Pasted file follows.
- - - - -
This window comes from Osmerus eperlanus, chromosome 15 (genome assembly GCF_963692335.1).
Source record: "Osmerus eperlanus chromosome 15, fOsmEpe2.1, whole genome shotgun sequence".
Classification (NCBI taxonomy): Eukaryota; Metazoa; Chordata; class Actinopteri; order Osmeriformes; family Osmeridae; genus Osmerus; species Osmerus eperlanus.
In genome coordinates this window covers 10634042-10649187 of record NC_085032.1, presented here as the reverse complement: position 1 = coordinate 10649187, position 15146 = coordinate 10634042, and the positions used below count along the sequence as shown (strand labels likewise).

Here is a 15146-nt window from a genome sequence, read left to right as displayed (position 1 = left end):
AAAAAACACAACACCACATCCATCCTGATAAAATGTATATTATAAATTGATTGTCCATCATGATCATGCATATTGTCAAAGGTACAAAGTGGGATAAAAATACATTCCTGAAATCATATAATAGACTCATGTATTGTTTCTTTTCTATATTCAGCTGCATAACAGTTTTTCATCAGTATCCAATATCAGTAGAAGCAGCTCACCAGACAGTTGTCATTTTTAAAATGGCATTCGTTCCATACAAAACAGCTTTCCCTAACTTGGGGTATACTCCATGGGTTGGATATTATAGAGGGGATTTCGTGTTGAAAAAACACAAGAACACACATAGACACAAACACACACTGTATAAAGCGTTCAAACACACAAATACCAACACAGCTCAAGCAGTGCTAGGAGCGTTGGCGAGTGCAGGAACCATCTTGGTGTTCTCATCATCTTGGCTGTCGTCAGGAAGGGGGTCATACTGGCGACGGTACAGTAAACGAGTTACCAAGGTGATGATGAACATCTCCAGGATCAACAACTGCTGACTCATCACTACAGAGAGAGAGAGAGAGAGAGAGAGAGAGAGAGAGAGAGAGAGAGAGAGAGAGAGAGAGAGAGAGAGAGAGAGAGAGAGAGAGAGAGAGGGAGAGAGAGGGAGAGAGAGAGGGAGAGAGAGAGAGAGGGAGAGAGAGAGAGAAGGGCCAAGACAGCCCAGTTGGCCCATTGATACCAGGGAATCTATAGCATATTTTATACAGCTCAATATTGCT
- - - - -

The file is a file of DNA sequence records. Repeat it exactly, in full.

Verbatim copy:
This window comes from Osmerus eperlanus, chromosome 15 (genome assembly GCF_963692335.1).
Source record: "Osmerus eperlanus chromosome 15, fOsmEpe2.1, whole genome shotgun sequence".
Classification (NCBI taxonomy): Eukaryota; Metazoa; Chordata; class Actinopteri; order Osmeriformes; family Osmeridae; genus Osmerus; species Osmerus eperlanus.
In genome coordinates this window covers 10634042-10649187 of record NC_085032.1, presented here as the reverse complement: position 1 = coordinate 10649187, position 15146 = coordinate 10634042, and the positions used below count along the sequence as shown (strand labels likewise).

Here is a 15146-nt window from a genome sequence, read left to right as displayed (position 1 = left end):
AAAAAACACAACACCACATCCATCCTGATAAAATGTATATTATAAATTGATTGTCCATCATGATCATGCATATTGTCAAAGGTACAAAGTGGGATAAAAATACATTCCTGAAATCATATAATAGACTCATGTATTGTTTCTTTTCTATATTCAGCTGCATAACAGTTTTTCATCAGTATCCAATATCAGTAGAAGCAGCTCACCAGACAGTTGTCATTTTTAAAATGGCATTCGTTCCATACAAAACAGCTTTCCCTAACTTGGGGTATACTCCATGGGTTGGATATTATAGAGGGGATTTCGTGTTGAAAAAACACAAGAACACACATAGACACAAACACACACTGTATAAAGCGTTCAAACACACAAATACCAACACAGCTCAAGCAGTGCTAGGAGCGTTGGCGAGTGCAGGAACCATCTTGGTGTTCTCATCATCTTGGCTGTCGTCAGGAAGGGGGTCATACTGGCGACGGTACAGTAAACGAGTTACCAAGGTGATGATGAACATCTCCAGGATCAACAACTGCTGACTCATCACTACAGAGAGAGAGAGAGAGAGAGAGAGAGAGAGAGAGAGAGAGAGAGAGAGAGAGAGAGAGAGAGAGAGAGAGAGAGAGAGAGAGAGAGAGGGAGAGAGAGGGAGAGAGAGAGGGAGAGAGAGAGAGAGGGAGAGAGAGAGAGAAGGGCCAAGACAGCCCAGTTGGCCCATTGATACCAGGGAATCTATAGCATATTTTATACAGCTCAATATTGCT